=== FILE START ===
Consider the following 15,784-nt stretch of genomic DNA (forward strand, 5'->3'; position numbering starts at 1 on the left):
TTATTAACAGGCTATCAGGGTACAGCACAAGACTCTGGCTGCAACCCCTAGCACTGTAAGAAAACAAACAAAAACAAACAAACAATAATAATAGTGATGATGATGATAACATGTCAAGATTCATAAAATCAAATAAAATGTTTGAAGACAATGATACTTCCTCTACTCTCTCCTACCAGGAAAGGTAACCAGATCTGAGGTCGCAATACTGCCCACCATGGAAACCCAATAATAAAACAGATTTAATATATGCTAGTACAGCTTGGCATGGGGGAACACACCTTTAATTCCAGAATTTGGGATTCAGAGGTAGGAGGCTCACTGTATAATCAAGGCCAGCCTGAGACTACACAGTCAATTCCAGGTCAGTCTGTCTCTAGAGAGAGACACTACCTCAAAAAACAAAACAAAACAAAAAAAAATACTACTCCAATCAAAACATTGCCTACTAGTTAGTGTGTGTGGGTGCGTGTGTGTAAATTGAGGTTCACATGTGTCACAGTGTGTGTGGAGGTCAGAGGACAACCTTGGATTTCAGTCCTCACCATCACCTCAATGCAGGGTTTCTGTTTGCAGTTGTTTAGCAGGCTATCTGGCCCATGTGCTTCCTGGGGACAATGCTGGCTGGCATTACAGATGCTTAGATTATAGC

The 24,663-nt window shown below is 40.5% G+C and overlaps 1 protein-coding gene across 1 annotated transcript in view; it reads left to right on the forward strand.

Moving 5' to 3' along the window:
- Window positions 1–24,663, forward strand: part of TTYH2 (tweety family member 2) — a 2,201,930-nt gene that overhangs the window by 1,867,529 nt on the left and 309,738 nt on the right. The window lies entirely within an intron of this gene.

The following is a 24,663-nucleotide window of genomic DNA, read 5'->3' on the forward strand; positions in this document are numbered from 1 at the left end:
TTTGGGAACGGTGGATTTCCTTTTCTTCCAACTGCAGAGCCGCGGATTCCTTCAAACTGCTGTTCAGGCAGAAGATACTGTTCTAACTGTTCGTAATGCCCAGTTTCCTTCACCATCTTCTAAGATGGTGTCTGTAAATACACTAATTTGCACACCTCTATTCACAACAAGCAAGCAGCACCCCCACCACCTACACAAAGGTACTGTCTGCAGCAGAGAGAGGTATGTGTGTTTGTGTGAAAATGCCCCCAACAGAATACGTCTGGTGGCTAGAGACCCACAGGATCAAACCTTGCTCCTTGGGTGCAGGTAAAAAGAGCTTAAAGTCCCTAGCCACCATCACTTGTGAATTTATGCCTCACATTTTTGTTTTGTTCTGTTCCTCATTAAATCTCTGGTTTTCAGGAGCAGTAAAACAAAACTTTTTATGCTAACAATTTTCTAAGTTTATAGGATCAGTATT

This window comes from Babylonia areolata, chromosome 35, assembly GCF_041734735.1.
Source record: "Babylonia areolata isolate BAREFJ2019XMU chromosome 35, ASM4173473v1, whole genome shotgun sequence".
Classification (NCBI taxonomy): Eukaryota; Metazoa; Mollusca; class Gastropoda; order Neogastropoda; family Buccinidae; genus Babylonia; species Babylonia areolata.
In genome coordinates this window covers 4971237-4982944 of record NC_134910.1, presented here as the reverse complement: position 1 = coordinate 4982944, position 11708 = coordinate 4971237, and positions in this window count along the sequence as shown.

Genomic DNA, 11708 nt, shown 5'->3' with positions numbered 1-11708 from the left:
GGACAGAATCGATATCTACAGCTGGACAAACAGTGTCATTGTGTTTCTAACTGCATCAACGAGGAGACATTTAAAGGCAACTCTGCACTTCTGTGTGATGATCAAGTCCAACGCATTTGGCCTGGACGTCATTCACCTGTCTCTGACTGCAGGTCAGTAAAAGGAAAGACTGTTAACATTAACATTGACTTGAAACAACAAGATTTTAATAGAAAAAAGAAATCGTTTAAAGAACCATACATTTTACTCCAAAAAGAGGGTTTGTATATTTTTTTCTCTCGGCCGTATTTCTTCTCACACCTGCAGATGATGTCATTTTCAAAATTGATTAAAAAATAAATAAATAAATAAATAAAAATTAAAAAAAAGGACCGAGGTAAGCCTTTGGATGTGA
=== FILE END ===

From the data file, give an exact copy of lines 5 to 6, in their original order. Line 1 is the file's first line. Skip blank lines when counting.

- Window positions 1–24,663, forward strand: part of TTYH2 (tweety family member 2) — a 2,201,930-nt gene that overhangs the window by 1,867,529 nt on the left and 309,738 nt on the right. The window lies entirely within an intron of this gene.

The following is a 24,663-nucleotide window of genomic DNA, read 5'->3' on the forward strand; positions in this document are numbered from 1 at the left end: